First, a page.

Some analysts believe that, in real terms, schools are facing budget cuts of up to 12% in the coming years.

On the other hand, the Government continues to argue that in fact budgets are being sustained in education.

We might hold differing views on austerity, but at the coal face, so to speak, it seems real enough that much of the additional funding in the late noughties and into the early years of the current decade is being eroded or has, in some cases, already been wiped out.

In the light of this, how might schools cope with such a budget?  And, even more importantly, are we reaching the stages where schools may be forced to close their doors and send pupils home, with all the consequential issues this brings?  Issues not only to do with the quality of education our children received and the long term economic and social implication of standards in this falling, but also for parents and carers who might have to change their own working arrangements to provide care for their children.

Hiring Policies for teachers

The most significant costs to most schools lies in their staffing.  As staff retire or leave for other careers, something that is happening at an increasing rate, schools may be forced to hire more and more inexperienced and therefore cheaper teachers.

Whilst it is excellent news for schools to have new ideas and new blood in their staff room, experienced teachers provide an informal mentoring service to new comers to the profession, and this will be lost if they increasingly disappear from staff lists.  Many experienced teachers also have gained the wisdom and skills to deal with challenging pupils and parents.  There is a significant risk that if the balance in the staff room is lost, schools will become more and more feral with strategies developing that allow teachers to cope with their pupils, rather than expand their horizons.

Impact on Support Staff

Support staff are likely to become the first victims of the spending squeeze.  However, without classroom support, or technical support, children lose out.  More pressure is placed on the teaching staff with the inevitable consequences of increased stress leading to more absence and thus, higher costs for schools as they are forced to rely on supply teachers.

Bigger Classes

We are already in a position where class sizes are increasing, and the range of learning on offer is being narrowed.  Inevitably, teachers are not going to be replaced; their absence accounted for by larger classes and fewer subjects on offer.

GCSE and A Level Teaching

Examination classes benefit from smaller groups, but this is high cost and will again be something that goes quickly.   We are often told of the success of large class teaching in some other parts of the world, but the culture within many such environments is different.  In addition, problems around excessive stress placed on pupils in some of these educational systems is often overlooked.


Schools are seeking to save money on resources, with not only knew schemes of work being overlooked, but also photocopying budgets being restrained.

Trips and Extra Curricular Opportunities

Another saving possibility lies in cutting these very important aspects of education.  As trips and clubs disappear, the benefits to self esteem (and therefore behaviour and learning ability) are reduced, to the detriment of opportunities to our students.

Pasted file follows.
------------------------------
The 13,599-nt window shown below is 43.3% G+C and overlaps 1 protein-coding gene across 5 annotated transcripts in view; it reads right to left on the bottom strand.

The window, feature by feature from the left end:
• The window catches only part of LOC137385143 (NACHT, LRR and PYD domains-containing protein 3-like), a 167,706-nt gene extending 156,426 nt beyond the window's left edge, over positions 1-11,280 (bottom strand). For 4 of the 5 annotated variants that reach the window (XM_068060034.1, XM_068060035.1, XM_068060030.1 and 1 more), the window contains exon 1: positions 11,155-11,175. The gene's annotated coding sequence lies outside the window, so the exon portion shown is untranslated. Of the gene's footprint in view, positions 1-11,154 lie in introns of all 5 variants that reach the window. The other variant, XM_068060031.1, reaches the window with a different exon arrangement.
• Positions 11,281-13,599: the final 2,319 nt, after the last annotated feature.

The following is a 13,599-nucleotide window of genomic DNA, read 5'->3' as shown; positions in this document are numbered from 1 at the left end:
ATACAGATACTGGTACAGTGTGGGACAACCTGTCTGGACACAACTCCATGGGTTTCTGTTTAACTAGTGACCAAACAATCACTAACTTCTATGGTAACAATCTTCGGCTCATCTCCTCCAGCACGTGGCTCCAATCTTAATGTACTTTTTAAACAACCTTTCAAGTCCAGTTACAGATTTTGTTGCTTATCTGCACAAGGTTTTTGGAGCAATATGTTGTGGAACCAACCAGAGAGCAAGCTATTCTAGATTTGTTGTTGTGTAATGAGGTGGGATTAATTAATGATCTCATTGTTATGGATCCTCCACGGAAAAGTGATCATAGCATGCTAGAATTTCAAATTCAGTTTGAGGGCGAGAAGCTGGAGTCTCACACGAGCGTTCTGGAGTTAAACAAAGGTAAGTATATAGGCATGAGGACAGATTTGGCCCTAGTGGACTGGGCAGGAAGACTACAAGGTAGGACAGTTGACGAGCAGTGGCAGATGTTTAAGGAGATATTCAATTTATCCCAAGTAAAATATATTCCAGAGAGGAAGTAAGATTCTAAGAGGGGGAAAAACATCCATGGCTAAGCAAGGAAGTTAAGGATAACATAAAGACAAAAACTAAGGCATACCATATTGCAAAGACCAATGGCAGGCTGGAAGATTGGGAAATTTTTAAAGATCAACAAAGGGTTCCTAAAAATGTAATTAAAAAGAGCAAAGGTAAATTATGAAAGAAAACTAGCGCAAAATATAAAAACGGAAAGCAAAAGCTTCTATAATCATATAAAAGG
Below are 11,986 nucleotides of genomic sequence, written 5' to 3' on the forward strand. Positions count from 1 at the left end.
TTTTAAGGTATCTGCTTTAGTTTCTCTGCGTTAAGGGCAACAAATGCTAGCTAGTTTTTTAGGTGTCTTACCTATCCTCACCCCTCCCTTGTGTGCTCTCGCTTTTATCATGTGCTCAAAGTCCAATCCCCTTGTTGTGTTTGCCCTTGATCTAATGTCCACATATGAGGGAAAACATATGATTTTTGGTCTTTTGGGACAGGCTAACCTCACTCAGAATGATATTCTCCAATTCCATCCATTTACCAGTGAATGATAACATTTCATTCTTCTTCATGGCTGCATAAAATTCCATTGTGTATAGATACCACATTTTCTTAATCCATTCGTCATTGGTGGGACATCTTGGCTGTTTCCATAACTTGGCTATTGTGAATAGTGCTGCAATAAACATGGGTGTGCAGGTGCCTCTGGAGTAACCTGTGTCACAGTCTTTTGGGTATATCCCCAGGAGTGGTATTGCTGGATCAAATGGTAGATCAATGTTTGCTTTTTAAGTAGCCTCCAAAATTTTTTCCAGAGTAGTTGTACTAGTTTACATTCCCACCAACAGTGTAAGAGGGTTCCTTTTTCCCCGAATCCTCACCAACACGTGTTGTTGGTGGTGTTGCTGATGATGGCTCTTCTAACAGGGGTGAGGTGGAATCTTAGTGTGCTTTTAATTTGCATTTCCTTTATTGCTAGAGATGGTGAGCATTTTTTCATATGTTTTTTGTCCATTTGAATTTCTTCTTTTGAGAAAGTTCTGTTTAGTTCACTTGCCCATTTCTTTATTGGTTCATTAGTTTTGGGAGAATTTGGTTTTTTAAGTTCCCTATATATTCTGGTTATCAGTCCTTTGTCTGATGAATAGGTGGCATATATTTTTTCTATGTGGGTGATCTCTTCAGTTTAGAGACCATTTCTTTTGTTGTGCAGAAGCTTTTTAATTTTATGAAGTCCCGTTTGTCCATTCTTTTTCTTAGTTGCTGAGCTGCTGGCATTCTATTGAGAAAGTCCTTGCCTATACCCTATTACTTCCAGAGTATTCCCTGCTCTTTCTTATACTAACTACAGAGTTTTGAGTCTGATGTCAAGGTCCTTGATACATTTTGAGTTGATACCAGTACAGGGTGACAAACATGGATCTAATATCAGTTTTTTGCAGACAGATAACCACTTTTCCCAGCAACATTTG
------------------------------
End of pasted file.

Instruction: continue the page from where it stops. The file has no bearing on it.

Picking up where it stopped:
Closing the school gates – strike action

With the very small pay rise (with inflation, an effective pay cut), more and more difficult working conditions as a result of budget cuts and little evidence of an upturn on the horizon, there has to be the possibility that we will once again see strike action from teachers in the not too distant future.

Whether this highlights problems to the public, or just gives the media and Government an opportunity to knock teachers depends on your viewpoint.

Closing the School Gates – an innovative solution

One primary school has already appeared in the press following announcing that it will now run a 4.5 day week for pupils.

The school has, from a professional perspective, been proactive and innovative.  Recognising Friday afternoon as not the most productive of periods educationally, it plans to close at this time, with all teacher planning and preparation occurring during the afternoon.  Such a move means that there are more teachers about on Monday to Friday lunchtime to offer best education to the school’s children.

Inevitably, there has been both an informed and uninformed backlash.  The latter links fines for parents who take their children out of school (decisions not made by classroom teachers) to teachers working on non contact activities.  However, more reasonably, there is an impact on parents who will struggle to care for their children during these times.

There is also the longer term potential for schools to save by reducing their overall staffing, since there will be no need to staff classes where the teacher is on their PPA session (this, of course, happening now when there are no children about).  Savings might also be made by reducing the hours for support staff.  Another benefit will be that whole departments and year groups will be able to plan together, since all will be on their non contact time simultaneously.

The move is interesting, and creative, although far from ideal.  Were it to be widened to significantly more schools, then the Government would have a challenging dilemma on its hands.  Legitimise its own budget cuts, or respond to the mass interpretation that teachers are just working less hours?

Sadly, I think that most teachers would expect that the Government would use its substantial spinning machine to ensure that such a development as moving to a 4.5 day week puts down teachers whilst removing attention from its own negative actions.